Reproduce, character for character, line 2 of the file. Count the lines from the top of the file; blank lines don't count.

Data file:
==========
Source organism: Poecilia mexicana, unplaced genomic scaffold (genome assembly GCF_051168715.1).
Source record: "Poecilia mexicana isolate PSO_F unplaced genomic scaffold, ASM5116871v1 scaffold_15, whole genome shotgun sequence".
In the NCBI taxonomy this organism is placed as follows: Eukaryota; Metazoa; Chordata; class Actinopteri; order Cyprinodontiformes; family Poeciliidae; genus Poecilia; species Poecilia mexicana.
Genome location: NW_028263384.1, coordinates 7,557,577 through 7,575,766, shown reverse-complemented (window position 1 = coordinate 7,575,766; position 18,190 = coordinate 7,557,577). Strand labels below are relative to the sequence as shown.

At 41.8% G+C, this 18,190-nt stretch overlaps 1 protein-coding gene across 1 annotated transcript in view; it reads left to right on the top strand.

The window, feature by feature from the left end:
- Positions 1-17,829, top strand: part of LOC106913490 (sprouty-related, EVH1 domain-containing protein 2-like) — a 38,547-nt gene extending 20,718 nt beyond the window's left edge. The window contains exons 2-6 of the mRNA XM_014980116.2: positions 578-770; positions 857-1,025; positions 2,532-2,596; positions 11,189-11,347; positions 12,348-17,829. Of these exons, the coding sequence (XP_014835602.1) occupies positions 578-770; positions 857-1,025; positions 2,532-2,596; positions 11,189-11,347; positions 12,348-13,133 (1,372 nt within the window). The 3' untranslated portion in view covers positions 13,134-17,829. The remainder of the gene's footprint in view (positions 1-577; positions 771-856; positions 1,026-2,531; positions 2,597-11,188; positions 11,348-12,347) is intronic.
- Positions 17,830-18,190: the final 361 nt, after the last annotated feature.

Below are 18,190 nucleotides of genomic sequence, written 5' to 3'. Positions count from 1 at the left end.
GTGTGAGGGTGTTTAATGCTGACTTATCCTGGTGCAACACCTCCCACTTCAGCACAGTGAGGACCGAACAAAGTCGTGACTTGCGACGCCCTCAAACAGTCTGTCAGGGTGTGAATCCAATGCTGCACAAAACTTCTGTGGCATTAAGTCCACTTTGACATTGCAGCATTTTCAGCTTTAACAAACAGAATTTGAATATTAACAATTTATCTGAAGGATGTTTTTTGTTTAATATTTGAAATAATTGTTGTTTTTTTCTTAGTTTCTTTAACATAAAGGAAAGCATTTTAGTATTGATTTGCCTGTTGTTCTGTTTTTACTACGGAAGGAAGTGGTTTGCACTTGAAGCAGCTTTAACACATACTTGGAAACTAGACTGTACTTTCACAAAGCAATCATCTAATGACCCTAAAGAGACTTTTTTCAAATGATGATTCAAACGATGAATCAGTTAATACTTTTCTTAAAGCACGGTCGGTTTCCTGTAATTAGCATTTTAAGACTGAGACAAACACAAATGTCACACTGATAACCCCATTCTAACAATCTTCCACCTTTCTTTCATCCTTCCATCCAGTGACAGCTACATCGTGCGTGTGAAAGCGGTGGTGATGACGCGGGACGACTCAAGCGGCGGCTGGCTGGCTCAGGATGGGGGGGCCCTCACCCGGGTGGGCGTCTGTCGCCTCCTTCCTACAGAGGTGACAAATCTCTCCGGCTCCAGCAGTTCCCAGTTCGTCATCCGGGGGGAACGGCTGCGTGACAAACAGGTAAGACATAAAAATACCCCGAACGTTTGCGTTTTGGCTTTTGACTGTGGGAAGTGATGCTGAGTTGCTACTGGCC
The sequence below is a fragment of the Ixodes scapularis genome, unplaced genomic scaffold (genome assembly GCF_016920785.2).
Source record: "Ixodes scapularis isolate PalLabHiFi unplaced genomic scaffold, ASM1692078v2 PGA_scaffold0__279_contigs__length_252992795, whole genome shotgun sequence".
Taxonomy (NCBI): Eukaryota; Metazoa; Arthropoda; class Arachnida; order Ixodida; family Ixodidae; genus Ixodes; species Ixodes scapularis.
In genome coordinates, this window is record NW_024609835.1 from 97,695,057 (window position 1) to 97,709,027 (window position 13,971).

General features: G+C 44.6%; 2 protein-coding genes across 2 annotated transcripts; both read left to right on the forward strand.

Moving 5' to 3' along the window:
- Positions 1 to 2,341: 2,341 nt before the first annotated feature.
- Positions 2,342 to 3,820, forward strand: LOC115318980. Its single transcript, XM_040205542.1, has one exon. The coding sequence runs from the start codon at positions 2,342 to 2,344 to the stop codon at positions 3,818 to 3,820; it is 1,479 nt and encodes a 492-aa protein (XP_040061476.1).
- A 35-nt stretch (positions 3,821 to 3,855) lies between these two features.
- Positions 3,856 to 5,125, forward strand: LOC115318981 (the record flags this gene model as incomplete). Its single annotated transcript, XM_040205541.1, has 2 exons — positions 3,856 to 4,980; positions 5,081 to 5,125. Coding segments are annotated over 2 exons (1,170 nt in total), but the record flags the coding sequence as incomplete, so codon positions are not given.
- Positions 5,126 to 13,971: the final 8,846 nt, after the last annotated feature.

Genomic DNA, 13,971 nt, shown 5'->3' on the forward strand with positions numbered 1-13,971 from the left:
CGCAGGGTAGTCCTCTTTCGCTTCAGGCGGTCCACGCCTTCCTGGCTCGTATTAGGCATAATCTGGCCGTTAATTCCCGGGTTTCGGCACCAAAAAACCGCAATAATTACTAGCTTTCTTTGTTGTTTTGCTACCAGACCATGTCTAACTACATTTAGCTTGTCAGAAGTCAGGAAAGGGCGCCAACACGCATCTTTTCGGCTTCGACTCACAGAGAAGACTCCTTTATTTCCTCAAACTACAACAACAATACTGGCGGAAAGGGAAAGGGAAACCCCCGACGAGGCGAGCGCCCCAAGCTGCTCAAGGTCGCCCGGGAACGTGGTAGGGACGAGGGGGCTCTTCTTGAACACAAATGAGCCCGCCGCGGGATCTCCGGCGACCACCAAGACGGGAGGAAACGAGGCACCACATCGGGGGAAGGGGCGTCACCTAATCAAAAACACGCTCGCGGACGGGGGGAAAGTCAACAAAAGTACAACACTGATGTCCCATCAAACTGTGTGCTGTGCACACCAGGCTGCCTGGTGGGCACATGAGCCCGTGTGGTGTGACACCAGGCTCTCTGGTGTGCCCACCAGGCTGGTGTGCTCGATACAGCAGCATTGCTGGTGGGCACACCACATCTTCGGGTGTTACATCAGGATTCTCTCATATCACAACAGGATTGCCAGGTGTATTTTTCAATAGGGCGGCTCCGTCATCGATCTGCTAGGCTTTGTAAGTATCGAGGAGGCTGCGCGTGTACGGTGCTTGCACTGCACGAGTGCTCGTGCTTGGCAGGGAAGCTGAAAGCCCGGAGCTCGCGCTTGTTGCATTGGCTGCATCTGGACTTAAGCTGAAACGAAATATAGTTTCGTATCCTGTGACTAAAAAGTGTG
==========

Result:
Source record: "Poecilia mexicana isolate PSO_F unplaced genomic scaffold, ASM5116871v1 scaffold_15, whole genome shotgun sequence".